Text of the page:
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Frank Talk of Partnerships and Progress at Economic Summit

Sept. 20, 2007 — A standing-room only crowd of local business leaders, government officials and other prominent citizens came to the St. Croix Economic Summit Thursday at the University of the Virgin Islands’ St. Croix campus, offering their input as to where the St. Croix economy is headed and how to get there.
Thursday was day one of the two-day summit. Participants split into six focus groups, each one tackling a different aspect of the big island’s economy. Between group sessions, they listened to keynote speeches by Gov. John deJongh Jr. and by Rik Kirkland, Fortune magazine senior editor at large.
In a speech replete with quotes from Warren Buffet, Steve Jobs and other luminaries, Kirkland spoke of the benefits of globalization and opportunities in the global economy. .
“[Early TV star] Sid Caesar once said 'the guy that invented the wheel, he was an idiot. The guy that invented the other three, he was a genius',” Kirkland said. Kirkland said unpopular aspects of globalization such as outsourcing were really good things, presenting entrepreneurs with opportunities to increase efficiency and opportunities for economic growth in the developing world.
“Accenture will employ more people in India than in the U.S. by this August,” he said. “IBM has cut 31,000 U.S jobs since the ‘90s and added 50,000 in India. … Now India is outsourcing work to Brazil.”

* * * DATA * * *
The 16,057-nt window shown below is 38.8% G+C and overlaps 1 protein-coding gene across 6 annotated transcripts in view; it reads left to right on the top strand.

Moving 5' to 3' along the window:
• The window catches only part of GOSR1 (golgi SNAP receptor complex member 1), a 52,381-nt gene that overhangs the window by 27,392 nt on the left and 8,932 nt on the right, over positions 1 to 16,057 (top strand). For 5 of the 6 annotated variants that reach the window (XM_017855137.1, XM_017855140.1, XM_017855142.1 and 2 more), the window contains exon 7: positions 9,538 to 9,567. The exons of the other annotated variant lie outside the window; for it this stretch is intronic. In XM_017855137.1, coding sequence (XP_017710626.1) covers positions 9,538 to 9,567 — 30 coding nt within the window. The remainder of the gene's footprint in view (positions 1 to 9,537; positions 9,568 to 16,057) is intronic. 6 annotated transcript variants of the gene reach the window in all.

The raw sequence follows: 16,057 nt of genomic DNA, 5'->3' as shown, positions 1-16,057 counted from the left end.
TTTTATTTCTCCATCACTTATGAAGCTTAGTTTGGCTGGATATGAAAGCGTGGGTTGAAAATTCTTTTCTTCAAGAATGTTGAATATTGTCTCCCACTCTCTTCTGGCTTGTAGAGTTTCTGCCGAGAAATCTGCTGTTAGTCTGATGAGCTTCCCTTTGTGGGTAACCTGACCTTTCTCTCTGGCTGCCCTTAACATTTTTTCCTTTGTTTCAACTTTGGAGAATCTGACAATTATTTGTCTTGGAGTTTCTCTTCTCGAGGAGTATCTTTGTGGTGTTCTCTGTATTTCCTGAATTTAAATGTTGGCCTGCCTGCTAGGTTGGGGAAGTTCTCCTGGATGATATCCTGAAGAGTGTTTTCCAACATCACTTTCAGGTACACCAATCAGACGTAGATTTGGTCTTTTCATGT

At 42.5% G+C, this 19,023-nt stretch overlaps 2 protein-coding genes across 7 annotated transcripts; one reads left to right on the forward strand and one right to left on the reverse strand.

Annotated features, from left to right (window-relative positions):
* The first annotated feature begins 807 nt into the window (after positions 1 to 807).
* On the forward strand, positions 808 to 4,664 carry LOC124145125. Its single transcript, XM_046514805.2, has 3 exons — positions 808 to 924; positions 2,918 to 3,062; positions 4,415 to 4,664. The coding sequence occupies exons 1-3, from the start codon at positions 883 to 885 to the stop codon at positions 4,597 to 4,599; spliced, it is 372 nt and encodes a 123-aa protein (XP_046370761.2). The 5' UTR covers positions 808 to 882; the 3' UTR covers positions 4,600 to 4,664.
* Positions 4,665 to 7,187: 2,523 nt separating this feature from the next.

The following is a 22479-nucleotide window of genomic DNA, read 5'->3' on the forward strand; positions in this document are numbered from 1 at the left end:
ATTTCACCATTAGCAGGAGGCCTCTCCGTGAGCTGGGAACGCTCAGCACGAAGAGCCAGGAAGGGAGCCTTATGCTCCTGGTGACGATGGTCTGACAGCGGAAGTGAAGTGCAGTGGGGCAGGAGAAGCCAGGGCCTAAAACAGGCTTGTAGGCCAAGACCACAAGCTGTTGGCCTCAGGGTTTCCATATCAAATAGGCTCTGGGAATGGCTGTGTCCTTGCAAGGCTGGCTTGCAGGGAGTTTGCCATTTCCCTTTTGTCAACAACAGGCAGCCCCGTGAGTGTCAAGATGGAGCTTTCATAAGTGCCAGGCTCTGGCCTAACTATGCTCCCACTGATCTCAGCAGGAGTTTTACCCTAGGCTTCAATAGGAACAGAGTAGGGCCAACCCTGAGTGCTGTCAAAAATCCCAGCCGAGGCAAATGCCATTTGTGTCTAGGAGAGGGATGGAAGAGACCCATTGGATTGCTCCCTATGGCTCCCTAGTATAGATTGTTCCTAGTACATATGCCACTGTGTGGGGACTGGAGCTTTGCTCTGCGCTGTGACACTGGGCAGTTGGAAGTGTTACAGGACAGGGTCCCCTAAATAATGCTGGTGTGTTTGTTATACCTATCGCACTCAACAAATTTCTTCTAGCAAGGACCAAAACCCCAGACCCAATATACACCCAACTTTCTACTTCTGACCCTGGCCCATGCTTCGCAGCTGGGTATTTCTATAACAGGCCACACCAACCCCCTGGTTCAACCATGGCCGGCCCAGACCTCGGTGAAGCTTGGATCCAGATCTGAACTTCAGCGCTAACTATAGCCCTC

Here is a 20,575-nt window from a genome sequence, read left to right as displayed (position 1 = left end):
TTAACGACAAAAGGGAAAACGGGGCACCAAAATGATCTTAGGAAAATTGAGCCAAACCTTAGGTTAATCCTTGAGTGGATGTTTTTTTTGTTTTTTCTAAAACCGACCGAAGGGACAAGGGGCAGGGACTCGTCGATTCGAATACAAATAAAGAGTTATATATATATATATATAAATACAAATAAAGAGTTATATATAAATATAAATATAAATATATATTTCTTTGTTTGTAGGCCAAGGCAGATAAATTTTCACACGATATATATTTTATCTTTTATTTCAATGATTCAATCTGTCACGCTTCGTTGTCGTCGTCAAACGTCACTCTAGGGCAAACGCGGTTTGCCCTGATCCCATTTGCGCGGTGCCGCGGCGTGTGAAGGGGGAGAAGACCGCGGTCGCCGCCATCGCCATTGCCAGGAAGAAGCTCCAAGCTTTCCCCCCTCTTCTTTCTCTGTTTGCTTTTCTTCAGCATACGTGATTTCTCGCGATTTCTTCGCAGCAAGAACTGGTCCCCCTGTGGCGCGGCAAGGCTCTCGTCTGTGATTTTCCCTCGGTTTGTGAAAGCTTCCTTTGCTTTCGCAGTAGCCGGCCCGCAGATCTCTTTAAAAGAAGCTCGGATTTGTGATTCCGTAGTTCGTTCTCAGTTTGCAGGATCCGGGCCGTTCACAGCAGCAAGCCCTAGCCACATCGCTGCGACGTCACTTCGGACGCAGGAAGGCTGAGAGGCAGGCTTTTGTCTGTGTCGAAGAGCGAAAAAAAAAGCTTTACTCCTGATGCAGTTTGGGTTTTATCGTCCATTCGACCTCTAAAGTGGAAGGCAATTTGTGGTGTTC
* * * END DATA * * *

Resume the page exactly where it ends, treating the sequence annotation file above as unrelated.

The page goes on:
At the end Kirkland brought the talk around to some specific advice for St. Croix and the U.S. Virgin Islands.
“Any small country or entity, you don’t want to go it alone,” he said. “Partner with other, neighboring countries. … What the thriving states have in common is active and deep public-private partnerships. They are also developing the skill base in their populations and have a keen sense of where their economic niche is.”
DeJongh spoke about what he hoped the summit could help accomplish.
“We need as Virgin Islanders to reach a consensus on what economic development is and for whom,” he said. “We need to make our goals clear and we need to determine the best path to reach those goals. To do that we need to have a critical, honest discussion of what holds us back. … As we seek to develop successful strategies for St. Croix we have to examine models that failed."
The governor said he believed there was no single solution; no panacea to create a prosperous St. Croix.